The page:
Directed by Nicholas Stoller (who was also the screenwriter) and Doug Sweetland, the animated feature Storks shows what the storks have been up to since they’ve stopped delivering babies and started delivering packages for global internet retail giant Cornerstore.com. When Junior (voiced by Andy Samberg) is about to receive a promotion, the Baby Factory is accidentally activated by a human named Tulip (voiced by Katie Crown), whose actions produce an adorable baby girl that they attempt to deliver to her family before any of the other storks catch on.
During a conference at the film’s press day, voice actors Andy Samberg, Katie Crown, Kelsey Grammer (“Hunter”) and Stephen Kramer Glickman (“Pigeon Toady”), along with producer Brad Lewis and co-directors Nicholas Stoller and Doug Sweetland, talked about how animation is “filmmaking by army,” the film’s universal metaphor, what attracted the voice cast to the material, learning about the birds and the bees, the evolution of the Wolf Pack (led by voice actors Keegan-Michael Key and Jordan Peele), and the difference between directing live-action and animation.
We’ve compiled a list of 15 things that you should know about Storks.
Animation is filmmaking by army. The material is disseminated to hundreds of people, to the point that it’s almost a miracle that it’s cohesive, in the end.
- Even though the idea of storks delivering babies is more of an American cultural idea, there is global awareness of it. It’s a great metaphor for not talking to your kids about where babies come from, which is a universal issue for parents.
- Kelsey Grammer was drawn to this material because it was such a celebration of life and the gift that every child is. Stephen Kramer Glickman was drawn to the idea of people finding their family and where they belong in the world, along with the balance between work and home.
Andy Samberg found out about the birds and the bees when his parents casually left out the Where Do I Come From book, and then they had the requisite conversation about it. Grammer had a chat with his grandfather, growing up. Glickman already knew when his dad approached him for “the talk.” And Nicholas Stoller’s mother tried to have the talk with him when he was already half-way through puberty.
- Getting to record with other actors in the room is a rarity for animation. Samberg and Katie Crown were able to do some of their sessions together, and because their characters were already so developed, they had a great time playing together in the sound booth.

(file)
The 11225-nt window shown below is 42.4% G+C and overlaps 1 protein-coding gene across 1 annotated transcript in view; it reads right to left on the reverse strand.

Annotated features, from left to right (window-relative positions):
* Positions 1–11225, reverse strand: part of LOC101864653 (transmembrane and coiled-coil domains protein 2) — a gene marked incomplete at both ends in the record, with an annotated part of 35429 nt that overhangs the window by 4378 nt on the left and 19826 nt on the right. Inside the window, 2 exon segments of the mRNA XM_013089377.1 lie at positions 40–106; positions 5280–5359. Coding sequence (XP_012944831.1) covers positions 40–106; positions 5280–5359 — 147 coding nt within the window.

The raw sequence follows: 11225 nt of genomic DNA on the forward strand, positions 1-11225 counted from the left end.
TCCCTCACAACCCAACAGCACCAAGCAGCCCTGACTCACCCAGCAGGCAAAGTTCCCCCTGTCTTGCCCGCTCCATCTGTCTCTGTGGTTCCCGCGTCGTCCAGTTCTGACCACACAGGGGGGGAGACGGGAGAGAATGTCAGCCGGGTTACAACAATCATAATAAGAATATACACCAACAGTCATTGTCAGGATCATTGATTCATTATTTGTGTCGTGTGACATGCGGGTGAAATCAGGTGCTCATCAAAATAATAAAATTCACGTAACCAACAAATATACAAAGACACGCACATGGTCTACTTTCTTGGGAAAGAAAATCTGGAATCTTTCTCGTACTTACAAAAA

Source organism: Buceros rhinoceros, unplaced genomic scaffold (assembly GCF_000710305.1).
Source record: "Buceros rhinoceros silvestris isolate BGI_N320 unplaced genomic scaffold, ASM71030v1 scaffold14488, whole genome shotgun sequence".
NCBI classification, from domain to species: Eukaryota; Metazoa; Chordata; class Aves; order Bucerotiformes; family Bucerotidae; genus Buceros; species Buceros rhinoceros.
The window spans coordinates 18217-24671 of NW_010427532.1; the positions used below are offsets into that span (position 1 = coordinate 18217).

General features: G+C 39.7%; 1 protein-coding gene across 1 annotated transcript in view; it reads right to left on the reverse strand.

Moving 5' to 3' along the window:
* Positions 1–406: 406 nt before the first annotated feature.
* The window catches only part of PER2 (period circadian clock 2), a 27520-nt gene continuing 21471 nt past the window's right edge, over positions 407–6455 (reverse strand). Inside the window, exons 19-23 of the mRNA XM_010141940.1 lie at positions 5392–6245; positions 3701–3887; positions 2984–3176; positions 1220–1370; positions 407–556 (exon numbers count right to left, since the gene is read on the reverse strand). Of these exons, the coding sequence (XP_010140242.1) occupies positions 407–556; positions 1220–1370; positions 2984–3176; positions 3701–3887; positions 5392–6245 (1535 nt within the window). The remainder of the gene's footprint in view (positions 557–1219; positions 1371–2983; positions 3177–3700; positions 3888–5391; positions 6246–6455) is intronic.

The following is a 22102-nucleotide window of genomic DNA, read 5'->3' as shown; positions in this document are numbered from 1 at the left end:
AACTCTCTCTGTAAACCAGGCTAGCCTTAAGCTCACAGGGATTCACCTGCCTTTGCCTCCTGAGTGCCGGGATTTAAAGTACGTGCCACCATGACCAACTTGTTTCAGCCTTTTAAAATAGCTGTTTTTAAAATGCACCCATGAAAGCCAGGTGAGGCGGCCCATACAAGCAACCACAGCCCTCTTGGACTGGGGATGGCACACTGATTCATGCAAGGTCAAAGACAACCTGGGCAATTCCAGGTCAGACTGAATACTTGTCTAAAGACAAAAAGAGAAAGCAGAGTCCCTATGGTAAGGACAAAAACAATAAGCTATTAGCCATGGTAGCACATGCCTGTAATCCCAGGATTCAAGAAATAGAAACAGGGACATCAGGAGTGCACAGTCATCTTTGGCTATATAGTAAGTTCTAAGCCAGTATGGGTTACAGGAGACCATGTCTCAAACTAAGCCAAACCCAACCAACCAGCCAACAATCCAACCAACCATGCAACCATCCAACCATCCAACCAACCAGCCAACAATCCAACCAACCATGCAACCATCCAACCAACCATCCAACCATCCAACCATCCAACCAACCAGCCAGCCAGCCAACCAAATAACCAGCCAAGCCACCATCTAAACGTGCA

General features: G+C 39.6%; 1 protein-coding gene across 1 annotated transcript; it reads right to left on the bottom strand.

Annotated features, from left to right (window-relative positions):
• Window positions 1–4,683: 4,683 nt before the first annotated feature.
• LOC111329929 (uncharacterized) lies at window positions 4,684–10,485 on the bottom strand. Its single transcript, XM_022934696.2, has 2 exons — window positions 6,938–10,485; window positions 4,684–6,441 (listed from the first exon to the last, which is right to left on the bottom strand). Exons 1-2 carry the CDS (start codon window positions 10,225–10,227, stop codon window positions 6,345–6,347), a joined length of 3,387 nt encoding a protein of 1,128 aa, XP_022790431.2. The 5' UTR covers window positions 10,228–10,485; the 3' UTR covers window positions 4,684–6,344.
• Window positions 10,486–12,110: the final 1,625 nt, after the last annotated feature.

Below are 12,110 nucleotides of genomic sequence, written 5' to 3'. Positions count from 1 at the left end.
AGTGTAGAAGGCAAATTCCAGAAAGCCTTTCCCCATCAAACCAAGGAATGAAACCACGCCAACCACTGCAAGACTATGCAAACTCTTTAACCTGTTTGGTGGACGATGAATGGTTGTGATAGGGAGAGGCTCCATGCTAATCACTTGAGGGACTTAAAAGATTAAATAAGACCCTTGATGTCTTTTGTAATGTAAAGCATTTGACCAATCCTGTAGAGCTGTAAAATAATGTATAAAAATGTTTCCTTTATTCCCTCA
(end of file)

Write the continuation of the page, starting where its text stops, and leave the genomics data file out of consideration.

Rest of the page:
- Often, a lot of what the voice actors do in the sound booth ends up finding its way into the animation. Crown noticed some of her own inflections and idiosyncracies in her character, Tulip.
The animators are ultimately the ones who bring the characters to life, and they have video reference of the actors’ performances, but it’s up to each animator, as to whether they want to look at it or not. Some animators look at it, and others prefer not to.
- When playing a villainous character, Grammer said the key is doing what story you’re telling. He always kept in mind that it was a kid’s movie and that something funny was going on, so he never went too far.
- When it came to finding his voice for his character, Hunter, Grammer imitated Rip Torn.
- As his character Hunter, Grammer recorded a line that was a play on his previous role as Frasier Crane. He said, “I’m not a stork, I’m a crane,” but it was cut from the film.
Glickman feels like he has some stuff in common with his character, Pigeon Toady. They both want everyone to like them, but unlike Glickman, Pigeon Toady’s motive is so that he can be all-powerful.
- Stoller has two daughters, so he wanted the baby at the center of the film to be a little girl.
- Initially, the Wolf Pack were just bad guys, but that evolved over time, until they were able to form, as a pack, into different things. Said Stoller, “There was this idea, early on, that it would be like Raising Arizona, where every character meets the baby and falls in love with the baby and wants to keep the baby. And then, we were talking about it and I remembered that it was an animated movie and not a live-action movie, and we could do anything we wanted. So, it seemed funny, as an idea, to have them form different, weird things.”
- For their co-directing duties, Stoller, who has a live-action background, focused on the vocal performances, while Doug Sweetland, who has an animation background, focused on the technical side of things. But, they were always both there together.
- When it comes to the difference between live-action and animation, Stoller said that animation takes longer but is less intense, while live-action is shorter but more intense during the production.
Storks opens in theaters on September 23rd.